Book Title: Follow Me Down
Author: Sherri Smith
Setting: Wayoata, North Dakota
Source: Kindle eBook (Library)
⇝Book Theme Song⇜
(this link will take you to my tumblr post with video)
♫Follow Me Down by The Pretty Reckless --I kind of think this song with the same name as the book works perfectly, with the screwed up relationships going on in this book, it's a bit eerie. ♫
That ending had me like…
Follow Me Down kept me guessing all the way to the end, I thought, for sure, I knew who it was, and then I flip-flopped…again and again. Right up to that ending. I believe, that's what makes for a good murder mystery. I know it does for me. I haven't been reading this genre for long, but it's one I plan to read more of in the future.
The writing is little distracting at times, but the mystery and atmosphere of Wayota, ND (made-up place, I believe) more than makes up for it. Although, my biggest issue is with the blatant OTC drug abuse going on with the MC and the blasé way it was addressed. That could have been dealt with differently or omitted completely.
Main Characters: 4.2/5
Secondary Characters: 4.5/5
The Feels: 4.5/5
Theme or Tone: 4/5
Flow (Writing Style): 4/5
Backdrop (World Building): 5/5
Book Cover: 4/5
Ending: 5/5 Cliffhanger: Nope.
Total: 4.3/5 STARS
Will I read more from this Author? I would!
Mike Bowditch is a young game warden and also the son of a poacher. He hadn't seen his dad for two years when he got a message from him on his answering machine. Later that day he learns that two men, one a police officer, were gunned down after a heated public meeting in the same area where his dad lives. Then, he gets word that his dad has been arrested and may be charged for the crime. He decides to put his job on the line and go help his dad. His dad is a brawler and has known his fair share of trouble with the law but Mike doesn't believe he would kill someone, especially a police officer.
This story is different than the books I usually read in that it is set in the forests of Maine. I was interested in the story but it is definitely slower paced than what I am used to. At one point it almost lost me but I ended up getting hooked into the story. I couldn't be sure which way the story would end. Afterward, I found myself thinking about different details still. I enjoyed the descriptions of the area and can imagine how peaceful it would be even though I've never been there. I think it was a nice change from the usual crime mystery and I'm going to get the next book in this series and see what happens next.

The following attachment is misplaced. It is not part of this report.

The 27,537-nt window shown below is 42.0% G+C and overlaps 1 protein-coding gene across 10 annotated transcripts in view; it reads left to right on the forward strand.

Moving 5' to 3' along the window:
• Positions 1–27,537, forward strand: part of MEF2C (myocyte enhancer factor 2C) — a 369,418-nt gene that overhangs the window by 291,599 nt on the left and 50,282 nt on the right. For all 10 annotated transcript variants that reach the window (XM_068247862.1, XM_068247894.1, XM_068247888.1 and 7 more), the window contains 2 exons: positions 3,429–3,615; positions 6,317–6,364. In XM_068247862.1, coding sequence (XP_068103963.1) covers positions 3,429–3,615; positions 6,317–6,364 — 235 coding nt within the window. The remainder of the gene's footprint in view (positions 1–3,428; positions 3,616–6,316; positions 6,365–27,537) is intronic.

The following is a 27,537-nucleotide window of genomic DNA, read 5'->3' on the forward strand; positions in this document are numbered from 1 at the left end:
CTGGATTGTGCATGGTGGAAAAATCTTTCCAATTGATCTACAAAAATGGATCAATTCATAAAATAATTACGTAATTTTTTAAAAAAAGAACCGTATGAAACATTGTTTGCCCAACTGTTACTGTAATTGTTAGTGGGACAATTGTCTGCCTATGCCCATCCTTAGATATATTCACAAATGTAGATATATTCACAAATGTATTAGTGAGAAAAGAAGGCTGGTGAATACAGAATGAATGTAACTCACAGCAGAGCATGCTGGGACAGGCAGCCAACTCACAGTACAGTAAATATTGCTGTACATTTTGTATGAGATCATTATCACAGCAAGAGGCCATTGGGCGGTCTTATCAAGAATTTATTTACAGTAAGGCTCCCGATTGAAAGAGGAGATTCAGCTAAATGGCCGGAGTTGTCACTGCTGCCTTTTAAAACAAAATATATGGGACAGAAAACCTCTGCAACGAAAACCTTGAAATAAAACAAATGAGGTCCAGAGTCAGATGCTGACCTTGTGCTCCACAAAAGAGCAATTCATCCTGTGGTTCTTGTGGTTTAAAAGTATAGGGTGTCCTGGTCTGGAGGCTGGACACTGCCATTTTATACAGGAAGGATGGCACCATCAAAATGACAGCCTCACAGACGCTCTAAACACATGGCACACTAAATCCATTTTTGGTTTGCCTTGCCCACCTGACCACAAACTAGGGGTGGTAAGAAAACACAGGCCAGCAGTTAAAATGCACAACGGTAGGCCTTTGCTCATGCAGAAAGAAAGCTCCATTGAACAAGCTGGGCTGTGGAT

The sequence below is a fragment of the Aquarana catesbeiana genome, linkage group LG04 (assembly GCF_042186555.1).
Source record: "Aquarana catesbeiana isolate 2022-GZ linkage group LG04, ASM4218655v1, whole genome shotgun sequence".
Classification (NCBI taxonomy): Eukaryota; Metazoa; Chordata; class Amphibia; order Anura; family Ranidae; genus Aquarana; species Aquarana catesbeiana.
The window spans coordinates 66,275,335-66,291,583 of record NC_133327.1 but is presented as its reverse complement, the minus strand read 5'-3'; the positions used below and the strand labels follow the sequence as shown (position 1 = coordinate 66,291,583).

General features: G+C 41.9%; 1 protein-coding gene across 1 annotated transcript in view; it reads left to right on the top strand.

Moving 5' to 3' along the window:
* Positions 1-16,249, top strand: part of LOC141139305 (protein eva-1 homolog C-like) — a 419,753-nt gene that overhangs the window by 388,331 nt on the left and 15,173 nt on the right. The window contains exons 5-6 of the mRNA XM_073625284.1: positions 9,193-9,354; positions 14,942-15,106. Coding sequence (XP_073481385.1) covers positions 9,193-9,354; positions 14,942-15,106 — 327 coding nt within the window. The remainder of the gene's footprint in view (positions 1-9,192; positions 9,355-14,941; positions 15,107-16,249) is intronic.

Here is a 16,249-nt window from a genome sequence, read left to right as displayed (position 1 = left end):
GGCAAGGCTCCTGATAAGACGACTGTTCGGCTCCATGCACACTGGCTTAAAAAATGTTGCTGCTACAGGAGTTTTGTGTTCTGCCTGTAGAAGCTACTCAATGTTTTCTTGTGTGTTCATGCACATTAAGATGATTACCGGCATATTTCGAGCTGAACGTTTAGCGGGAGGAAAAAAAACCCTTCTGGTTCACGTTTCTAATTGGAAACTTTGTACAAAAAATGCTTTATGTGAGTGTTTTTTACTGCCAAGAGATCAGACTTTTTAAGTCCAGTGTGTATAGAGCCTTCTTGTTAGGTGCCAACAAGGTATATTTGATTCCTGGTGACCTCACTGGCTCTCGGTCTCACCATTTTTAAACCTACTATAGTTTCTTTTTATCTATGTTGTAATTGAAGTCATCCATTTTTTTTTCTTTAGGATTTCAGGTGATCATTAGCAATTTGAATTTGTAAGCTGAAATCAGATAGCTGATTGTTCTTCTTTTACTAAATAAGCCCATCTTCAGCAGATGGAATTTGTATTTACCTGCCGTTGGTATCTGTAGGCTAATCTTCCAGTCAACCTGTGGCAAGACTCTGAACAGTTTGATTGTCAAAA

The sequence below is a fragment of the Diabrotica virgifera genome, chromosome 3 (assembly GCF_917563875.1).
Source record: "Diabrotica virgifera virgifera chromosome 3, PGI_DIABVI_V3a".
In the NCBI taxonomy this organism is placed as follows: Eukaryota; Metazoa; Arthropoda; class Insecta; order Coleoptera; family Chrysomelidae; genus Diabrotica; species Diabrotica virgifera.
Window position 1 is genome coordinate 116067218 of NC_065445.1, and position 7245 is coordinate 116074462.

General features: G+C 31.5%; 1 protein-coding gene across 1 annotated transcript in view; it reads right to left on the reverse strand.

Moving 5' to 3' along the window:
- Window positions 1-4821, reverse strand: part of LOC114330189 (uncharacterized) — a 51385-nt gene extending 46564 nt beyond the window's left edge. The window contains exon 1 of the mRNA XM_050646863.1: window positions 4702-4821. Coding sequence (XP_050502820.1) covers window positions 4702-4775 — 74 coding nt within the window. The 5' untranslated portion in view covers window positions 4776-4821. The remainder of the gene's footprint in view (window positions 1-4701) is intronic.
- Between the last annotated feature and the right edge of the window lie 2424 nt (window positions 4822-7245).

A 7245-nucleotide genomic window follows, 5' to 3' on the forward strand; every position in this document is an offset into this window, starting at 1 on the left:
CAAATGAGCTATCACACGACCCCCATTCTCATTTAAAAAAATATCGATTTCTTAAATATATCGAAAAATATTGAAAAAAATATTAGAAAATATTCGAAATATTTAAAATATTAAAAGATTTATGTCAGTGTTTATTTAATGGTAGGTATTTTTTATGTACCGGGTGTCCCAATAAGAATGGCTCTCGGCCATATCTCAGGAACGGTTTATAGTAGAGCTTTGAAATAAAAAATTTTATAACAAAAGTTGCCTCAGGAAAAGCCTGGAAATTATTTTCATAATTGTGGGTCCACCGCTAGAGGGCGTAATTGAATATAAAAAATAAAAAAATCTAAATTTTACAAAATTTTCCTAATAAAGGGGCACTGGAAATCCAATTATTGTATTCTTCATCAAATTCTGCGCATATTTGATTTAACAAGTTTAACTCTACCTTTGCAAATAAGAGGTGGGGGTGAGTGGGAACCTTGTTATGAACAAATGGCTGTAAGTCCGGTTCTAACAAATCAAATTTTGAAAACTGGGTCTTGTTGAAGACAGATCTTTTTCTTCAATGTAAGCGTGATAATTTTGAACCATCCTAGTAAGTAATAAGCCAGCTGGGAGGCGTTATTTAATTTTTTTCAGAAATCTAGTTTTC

Victoria Kensington is jogging in Central Park one morning, when her sister, the sister who's supposed to be in Italy, collapses at her feet, wearing a yellow hospital gown, stammering a phone number, and warning her of danger. When Victoria returns to the site after summoning help (no one carried cell phones everywhere in the nineties), there is no trace of her sister anywhere.
Stubbornly determined to find Audrey, despite the obstacles in her path, one of them being her father, adamantly claiming her sisters is still in Italy, Victoria starts digging...But little does she know her investigation will put her life, and that of her sister, in peril, and put her back in the orbit of the only man she's ever loved.
I read a few of Ms Kane's historicals, and I was curious as to see how she manages in the romantic suspense department. She does a pretty good job. So good, in fact, I decided to re-read some of her RS I read a few years back, and dig into the others I haven't.
This book wasn't one of those in-your-face romantic suspenses you can find everywhere these days. It was very understated, both in the romance and suspense elements. Subtle, yet precise and very, very effective.
At first glance, it could appear wordy, every conversation seemed prolonged, the descriptions lentghy, and yes, wordy. I guess this is Ms Kane's narrative style, and while, in the hands of another author, the wordy-ness would kill the plot and the pacing, with this particular author, her style, and her voice, it worked perfectly, enhancing the subtleness of it all.
Unfortunately, I cannot think of another word by subtle to describe this book. Everything was so utterly elegant, everything seemed to move in a slow motion, the pacing being much slower than one would expect from a suspense book. But despite the leisurely pace, nothing seemed dull or boring. Quite the opposite, in fact.
The characters were nicely fleshed-out, the plot well-developed, the pacing spot-on throughout the entire book (slowly picking up pace the closer we got to the big finale). The romance was believable and hot with the two leads actually communicating; talking things through, never dwelling on a problem long enough for it to create unnecessary conflict or miscommunication, and they were actually equals. And the suspense was nicely layered, deceptively light at the beginning, but maintaining constant tension, with the intensity building and building the more layers of truth were revealed.
The main villain was a huge surprise (I guess I forgot a lot about this story since I first read it), and the resolution to the story, both investigation- and romance-wise very satisfactory.
Understated, subtle, elegant, well-written, well-paced...Loved it.
This book was an unexpected delight. It’s nothing new or groundbreaking; just your standard Sherlockian detective novel with a supernatural twist. But goodness me, it’s fun! And full of memorable characters, both living and formerly living, human and formerly human. Jackaby is adorably insufferable and Abigail is adorably ordinary. Jenny is adorably transparent (hah!) and Douglas is adorably, er, adorable. The one downfall for me is that the mystery is a bit lacking. I identified the murderer right away, but it didn’t lessen my enjoyment much (and looking at the GR reviews of people I follow, this seems to be a common occurrence). I’ll be picking up the next book in the series for sure.